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Forceful Foes

It was good. You know this. Obviously, I shall enjoy the next episode, but I think that “The Force Awakens” actually made me more excited for the next season of “Girls”.


Adam Driver probably gives my favourite performance as a villain in the entire saga. The heroic Anakin Skywalker probably wins out overall, but the fact that Vader sometimes comes off as a crippled old cyborg makes him somewhat less formidable and less flamboyant. He rarely had a chance to revel in his evil. Palpatine certainly did despite his more decrepit appearance. But Ani got some bad turns at the end of “Revenge”. Like . . . It obviously had to end in that way. There was never a question. But there was a part of me that just wanted Anakin and Obi-Wan to hug it out and continue on their galactic adventures. Otherwise, he could have just gone on as the Darth Vader he was at the start of the Mustafar ordeal. All the power of being a young, mostly intact Skywalker with the addition of shiny gold eyes! I had a similar feeling when I saw Tim Roth in that Hulk movie. It was great to see the Abomination on  the big screen, but I loved watching Roth run around and fight the Hulk as an enhanced human.

But no. Emil Blonsky had to become that monstrosity, and Anakin had to lose the rest of his limbs, his wavy, dark locks, and a fair bit of impetuous fire. It doesn’t make Darth Vader a lesser antagonist. It just makes him appeal to me less.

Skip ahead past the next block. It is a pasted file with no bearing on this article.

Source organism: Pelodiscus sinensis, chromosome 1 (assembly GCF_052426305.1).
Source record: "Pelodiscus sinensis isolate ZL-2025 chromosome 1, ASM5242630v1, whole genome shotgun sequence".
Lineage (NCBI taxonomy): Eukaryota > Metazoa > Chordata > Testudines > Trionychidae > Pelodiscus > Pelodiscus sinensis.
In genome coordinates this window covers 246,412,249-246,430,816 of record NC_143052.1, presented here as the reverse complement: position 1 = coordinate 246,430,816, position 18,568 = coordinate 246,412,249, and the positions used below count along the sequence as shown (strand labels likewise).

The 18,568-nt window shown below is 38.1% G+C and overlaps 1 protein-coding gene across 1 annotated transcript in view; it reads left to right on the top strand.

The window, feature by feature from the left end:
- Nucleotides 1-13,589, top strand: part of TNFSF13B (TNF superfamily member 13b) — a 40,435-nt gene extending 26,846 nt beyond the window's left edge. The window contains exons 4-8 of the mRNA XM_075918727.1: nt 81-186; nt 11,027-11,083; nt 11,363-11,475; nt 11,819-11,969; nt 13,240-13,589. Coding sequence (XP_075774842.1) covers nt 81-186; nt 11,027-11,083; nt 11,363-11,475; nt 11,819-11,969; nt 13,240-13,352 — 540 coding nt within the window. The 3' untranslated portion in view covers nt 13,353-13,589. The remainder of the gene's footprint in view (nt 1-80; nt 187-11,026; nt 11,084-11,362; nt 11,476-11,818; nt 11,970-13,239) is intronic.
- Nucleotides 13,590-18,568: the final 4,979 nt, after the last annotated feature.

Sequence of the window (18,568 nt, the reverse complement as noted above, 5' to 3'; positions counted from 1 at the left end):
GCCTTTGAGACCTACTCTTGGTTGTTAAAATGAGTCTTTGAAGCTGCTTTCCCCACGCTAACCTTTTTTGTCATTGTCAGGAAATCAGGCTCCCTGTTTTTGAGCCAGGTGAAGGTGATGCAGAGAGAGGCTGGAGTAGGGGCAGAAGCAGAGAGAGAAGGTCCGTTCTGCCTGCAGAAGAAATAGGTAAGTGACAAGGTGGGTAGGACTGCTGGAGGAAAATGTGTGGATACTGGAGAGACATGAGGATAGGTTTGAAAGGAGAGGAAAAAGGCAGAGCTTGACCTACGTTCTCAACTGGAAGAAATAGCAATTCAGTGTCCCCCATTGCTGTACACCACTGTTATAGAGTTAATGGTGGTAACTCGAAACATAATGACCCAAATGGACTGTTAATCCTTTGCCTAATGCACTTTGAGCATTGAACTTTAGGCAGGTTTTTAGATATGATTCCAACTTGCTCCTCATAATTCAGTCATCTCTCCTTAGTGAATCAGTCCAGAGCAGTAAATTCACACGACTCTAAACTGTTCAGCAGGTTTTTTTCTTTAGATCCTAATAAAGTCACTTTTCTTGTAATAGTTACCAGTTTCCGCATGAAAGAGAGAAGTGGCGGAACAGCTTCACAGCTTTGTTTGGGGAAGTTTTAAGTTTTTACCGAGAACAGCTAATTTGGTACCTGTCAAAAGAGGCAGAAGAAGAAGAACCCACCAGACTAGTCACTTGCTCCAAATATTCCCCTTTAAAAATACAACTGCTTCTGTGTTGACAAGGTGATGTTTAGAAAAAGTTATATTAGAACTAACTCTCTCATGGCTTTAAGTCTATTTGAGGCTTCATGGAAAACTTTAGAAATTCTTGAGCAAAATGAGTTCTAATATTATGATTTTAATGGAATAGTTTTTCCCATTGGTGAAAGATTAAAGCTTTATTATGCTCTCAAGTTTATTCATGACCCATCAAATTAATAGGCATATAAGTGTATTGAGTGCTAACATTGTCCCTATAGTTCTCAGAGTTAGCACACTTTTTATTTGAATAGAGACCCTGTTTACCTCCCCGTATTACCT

It’s one of the weird dichotomies of those movies. The stoic Jedi Order is primarily represented by Luke, who clearly craves adventure and excitement despite the preferences of the monastic tradition he endeavours to continue. The Sith, a philosophy that places a premium on the power of emotion, is championed by Vader, who strives to suppress his passions and gives himself over in large part to his robotic side.

Kylo doesn’t have to endure such troubles as Vader did. He’s closer to the kind of “Star Wars” fan who might not have even noticed Vader’s infirmity for all of his tenebrous grandeur. He puts his grandfather on a pedastal that should be familiar to many people who grew up with the original trilogy, and he’s desperate to live up to that reputation. But in some ways, he might be more capable of achieving it. He’s not weighed down  by unwelcome machinery. He’s not saddened by the loss of what he valued most in the world because what he values most is being what he is. Anakin fell to corruption in tragedy, but Kylo Ren’s really trying to savor the Dark Side. That’s a kind of villainy that plays more to me.


Bonus Question?

Best opening to a narrative crawl?

This one comes close, but I still think that "Revenge of the Sith" pulls ahead in this category.




Copyright © 2011, Jaymes Buckman and David Aaron Cohen. All rights reserved. In a good way.